I would say:

1. You are not alone.
2. This too shall pass….what seems like the darkest of days can lead you to the brightest light.
3. When we come out of darkness we have a better lense in which to view the world.
4. Find the smallest of things to look forward to everyday. It can be the feeling of crawling under your comfy blankets at night. Embrace comfort!
5. Ask for guidance to something bigger than yourself…even if you don’t believe in God, ask the Universe..you will get an answer but you have to be present. Listen,be present for that opportunity!
6. Look around you for beauty….it’s there and inside of you too.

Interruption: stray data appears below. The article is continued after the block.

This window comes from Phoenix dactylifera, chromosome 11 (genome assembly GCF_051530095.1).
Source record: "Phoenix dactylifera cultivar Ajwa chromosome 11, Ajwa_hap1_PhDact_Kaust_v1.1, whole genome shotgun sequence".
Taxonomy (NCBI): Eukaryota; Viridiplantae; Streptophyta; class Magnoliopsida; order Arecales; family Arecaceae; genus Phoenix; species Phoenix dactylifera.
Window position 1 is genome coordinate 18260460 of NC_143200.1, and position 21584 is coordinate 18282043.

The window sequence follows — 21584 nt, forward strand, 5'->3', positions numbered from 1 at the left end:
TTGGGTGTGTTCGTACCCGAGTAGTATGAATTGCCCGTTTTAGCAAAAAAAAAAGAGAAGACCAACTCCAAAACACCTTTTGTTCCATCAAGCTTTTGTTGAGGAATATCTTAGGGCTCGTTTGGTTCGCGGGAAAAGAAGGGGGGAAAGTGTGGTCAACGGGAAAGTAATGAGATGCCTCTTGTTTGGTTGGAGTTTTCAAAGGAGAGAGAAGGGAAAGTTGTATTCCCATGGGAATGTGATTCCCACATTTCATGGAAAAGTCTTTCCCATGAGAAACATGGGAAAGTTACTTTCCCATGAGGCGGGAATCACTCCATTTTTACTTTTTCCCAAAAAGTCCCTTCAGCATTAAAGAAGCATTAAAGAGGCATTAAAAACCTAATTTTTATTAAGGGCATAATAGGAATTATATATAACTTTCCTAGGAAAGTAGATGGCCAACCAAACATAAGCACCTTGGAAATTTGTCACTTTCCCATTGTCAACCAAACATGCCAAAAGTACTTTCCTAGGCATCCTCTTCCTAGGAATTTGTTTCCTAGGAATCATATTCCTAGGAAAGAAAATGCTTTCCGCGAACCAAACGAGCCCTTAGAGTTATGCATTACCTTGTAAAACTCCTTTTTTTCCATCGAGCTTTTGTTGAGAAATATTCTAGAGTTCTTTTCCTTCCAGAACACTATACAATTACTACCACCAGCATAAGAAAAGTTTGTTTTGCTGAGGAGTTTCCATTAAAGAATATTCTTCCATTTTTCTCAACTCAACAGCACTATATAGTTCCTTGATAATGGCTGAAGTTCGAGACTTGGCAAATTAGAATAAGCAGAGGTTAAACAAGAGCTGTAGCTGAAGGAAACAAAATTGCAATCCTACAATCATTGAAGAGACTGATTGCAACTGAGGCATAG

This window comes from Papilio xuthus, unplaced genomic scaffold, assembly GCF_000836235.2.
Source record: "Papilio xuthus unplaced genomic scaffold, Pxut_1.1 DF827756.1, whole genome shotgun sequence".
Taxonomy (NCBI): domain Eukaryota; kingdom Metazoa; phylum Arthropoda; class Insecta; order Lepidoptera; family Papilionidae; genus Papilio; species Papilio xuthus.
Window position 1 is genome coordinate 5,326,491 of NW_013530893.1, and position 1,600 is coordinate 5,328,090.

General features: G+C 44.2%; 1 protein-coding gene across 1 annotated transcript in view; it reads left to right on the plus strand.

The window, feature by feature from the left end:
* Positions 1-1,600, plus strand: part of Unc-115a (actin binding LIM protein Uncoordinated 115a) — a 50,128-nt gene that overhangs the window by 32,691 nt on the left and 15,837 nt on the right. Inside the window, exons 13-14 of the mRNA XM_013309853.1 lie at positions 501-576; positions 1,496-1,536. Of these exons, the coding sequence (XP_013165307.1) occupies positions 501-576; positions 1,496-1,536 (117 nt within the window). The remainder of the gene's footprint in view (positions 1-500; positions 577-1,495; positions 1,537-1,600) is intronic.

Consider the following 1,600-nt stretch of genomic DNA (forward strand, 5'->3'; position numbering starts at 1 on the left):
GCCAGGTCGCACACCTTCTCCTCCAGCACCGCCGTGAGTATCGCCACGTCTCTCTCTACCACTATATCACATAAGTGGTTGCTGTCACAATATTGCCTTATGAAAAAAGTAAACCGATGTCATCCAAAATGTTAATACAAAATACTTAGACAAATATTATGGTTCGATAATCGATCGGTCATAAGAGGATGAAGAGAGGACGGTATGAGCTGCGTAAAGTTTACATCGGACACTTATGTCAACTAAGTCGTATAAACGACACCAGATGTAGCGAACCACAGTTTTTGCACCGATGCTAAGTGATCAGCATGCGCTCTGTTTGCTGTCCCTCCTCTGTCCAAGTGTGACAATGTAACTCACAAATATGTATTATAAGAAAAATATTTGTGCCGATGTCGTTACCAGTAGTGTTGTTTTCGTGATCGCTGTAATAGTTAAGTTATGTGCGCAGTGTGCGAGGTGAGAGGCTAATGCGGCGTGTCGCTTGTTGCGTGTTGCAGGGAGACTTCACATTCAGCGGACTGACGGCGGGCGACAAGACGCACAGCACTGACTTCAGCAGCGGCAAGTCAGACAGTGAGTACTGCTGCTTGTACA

7. Find one person you trust…find “YOUR” therapy whatever that may be…explore that.
8. Look around you at the people who love you…you matter to them even if it feels like your a burden…thats not true that is something you are feeding yourself to confirm your negative feelings. Its a trick your mind plays with you when you are down.
9. Life is hard and again YOU ARE NOT ALONE.
10. What seems like desperation and sadness today is not permanent….it will not always be that way.
11. Don’t compare your journey to another.
12. Someone else may seem strong and have everything going for them, but they too will struggle or are struggling.
13. You are loved…find the love in you and feed yourself the way you would a friend that is down.
14. Listen to your thoughts, is that how you would talk to a friend? Be that friend to yourself!
15. Please Stay there will never be another YOU!